Safer Cycling

Listed below are some hints and tips on how to cycle safer. The information is based on ‘Safety on the highway for drivers and cyclist’ by Howard Peel on the web site: Another good reference is the book ‘Cyclecraft’ by John Franklin.

Link to ‘Rules for Cyclists’



  1. Be seen
    High visibility clothing makes the cyclist more visible especially during dark mornings and evenings.
    Fit and use front and rear lights. A common fault of cyclists is not putting lights on early enough when it starts to get dark, because cyclists can still see clearly it does not mean a car driver can still see a cyclist clearly. A good idea is to have a set of LED flashing lights front and rear, which have a very long battery life, and use these when it starts to get dark and have a second bright front light to use when it is dark to light the road ahead.
  2. Cycle confidently and predictably
    Ride about half a metre from the kerb to maximise visibility. Cycling in the gutter encourages cars to squeeze past and causes unpredictable cycling as the cyclist will need to keep swerving to avoid drains and road debris. When approaching roundabouts and junctions move into the centre of the lane to avoid cars squeezing past and creating a hazard.
    Give clear hand signals, check traffic coming from behind and move in the road confidently, whilst being ready to take avoiding action if a driver fails to pay attention to you.
  3. Be aware of the most common causes of cycle crashes
    Note the following scenarios and try to anticipate drivers next move when faced with one.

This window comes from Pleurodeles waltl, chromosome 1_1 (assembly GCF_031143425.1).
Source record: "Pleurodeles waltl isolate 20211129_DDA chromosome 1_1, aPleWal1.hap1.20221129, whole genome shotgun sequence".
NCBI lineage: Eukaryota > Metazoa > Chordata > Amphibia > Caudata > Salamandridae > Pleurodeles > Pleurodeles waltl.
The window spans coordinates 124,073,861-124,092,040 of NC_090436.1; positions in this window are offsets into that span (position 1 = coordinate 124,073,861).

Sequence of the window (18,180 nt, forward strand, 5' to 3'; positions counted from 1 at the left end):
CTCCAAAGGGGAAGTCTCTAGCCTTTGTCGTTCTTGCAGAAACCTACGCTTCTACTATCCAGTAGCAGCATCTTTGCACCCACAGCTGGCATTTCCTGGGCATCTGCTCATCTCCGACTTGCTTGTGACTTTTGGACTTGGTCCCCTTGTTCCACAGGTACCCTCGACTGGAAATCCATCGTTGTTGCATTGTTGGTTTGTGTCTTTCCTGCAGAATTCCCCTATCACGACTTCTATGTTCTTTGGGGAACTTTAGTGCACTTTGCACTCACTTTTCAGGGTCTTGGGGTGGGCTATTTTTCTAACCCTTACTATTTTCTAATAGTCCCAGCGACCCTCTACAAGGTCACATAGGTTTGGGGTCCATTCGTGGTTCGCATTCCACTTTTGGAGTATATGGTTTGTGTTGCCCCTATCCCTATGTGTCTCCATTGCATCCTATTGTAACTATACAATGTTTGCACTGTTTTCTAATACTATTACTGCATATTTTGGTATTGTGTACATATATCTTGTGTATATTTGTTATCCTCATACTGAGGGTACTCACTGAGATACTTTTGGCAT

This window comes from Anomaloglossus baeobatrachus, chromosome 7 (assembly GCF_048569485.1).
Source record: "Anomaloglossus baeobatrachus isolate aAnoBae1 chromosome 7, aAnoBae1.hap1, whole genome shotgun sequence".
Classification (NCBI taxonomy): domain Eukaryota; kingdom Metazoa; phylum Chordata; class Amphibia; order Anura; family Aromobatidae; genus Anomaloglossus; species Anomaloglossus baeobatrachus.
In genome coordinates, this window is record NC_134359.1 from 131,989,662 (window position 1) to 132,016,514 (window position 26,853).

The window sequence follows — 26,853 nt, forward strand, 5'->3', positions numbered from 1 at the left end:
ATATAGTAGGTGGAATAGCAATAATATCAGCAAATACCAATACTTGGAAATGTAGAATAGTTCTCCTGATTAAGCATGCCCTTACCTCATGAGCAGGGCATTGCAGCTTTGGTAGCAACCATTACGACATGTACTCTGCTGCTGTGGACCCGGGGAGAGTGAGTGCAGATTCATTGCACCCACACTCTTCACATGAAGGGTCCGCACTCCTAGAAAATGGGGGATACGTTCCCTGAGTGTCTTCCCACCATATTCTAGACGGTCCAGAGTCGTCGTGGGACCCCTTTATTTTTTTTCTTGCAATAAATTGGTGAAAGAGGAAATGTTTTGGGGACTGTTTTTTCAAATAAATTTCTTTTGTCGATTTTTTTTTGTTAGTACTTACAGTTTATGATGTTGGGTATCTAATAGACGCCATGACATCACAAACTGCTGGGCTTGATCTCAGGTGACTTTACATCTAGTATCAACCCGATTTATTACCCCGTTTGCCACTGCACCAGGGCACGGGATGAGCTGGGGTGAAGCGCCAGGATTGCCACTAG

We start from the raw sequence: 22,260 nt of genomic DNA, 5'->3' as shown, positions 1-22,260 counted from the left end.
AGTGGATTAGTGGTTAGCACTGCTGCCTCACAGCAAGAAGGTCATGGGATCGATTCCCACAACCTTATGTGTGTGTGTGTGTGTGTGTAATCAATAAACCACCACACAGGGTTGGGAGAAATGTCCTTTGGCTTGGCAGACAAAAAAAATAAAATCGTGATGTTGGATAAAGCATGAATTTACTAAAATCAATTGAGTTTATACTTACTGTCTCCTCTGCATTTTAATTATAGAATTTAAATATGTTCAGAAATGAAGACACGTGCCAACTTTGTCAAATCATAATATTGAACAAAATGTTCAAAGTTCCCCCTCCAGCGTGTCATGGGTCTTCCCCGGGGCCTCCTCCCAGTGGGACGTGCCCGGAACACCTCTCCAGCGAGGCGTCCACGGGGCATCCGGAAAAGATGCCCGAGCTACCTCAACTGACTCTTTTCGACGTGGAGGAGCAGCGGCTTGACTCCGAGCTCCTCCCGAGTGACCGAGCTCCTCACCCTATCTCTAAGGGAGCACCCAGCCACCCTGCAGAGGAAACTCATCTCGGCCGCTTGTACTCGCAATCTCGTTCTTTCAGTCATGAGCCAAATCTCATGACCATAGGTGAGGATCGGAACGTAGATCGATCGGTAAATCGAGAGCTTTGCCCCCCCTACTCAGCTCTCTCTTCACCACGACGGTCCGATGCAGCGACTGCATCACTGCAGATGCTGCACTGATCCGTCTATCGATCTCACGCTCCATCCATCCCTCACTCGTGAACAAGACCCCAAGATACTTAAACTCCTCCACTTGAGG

1. The driver of a motor vehicle pulling out of a junction or onto a roundabout into the path of a cyclist. This is often due to the driver failing to take due note of the speed of the approaching cyclist.
    2. The driver of a motor vehicle overtaking a cyclist immediately before executing a left turn.
    3. A driver opening a car door into the path of a cyclist. (This is an offence even if the cyclist does not strike the door).
    4. The majority of crashes occurring on country roads, are due to drivers going into corners at a speed above that at which they can stop well within the distance they can see to be clear.
    5. Drivers forcing their way past cyclist at road narrowings. DfT research shows over 70% of drivers will overtake a cyclist just before or at a gap as narrow as 3.1m.
    6. Overtaking a cyclist too closely. ‘The Highway Code’ recommends that a driver only overtakes when it is safe to do so, indicating and moving across the centre line when they do overtake.
  4. The most common incident where the cyclist is at fault
    Where the cyclist is at fault the most common error is failing to pay due regard to the dangers posed by HGV’s (especially articulated vehicles), especially when these are waiting at traffic lights or preparing to execute left turns.
    Do not move up the inside of large vehicles (especially articulated lorries) waiting at a junction unless you are certain you can get safely past before the signals change. Lorries have large blind spots and may need to move out before making a left turn. Consider the area that the trailer of a lorry sweeps when making a turn a potential ‘death zone’
  5. Cycling on off road routes
    When using off road routes it is a good idea to have a bell on the bike and a hi viz jacket as cyclists will encounter dog walkers and maybe horses. Most dog walkers will get their dogs under control so that cycles can pass freely if they see a cyclist approaching. If approaching a dog walker or pedestrian from the rear use the cycle bell in plenty of time to allow them to move. Beware of walkers / runners using MP3 players / iPODs as they wont hear the bell. If approaching a horse from the rear use the cycle bell at a reasonable distance away so as not to surprise the horse.
  6. Cycle Helmets
    This is a matter of personal preference. The jury is out whether they make any difference or not. Please read the articles on for more information. Ensure that if a helmet is used it is properly fitted.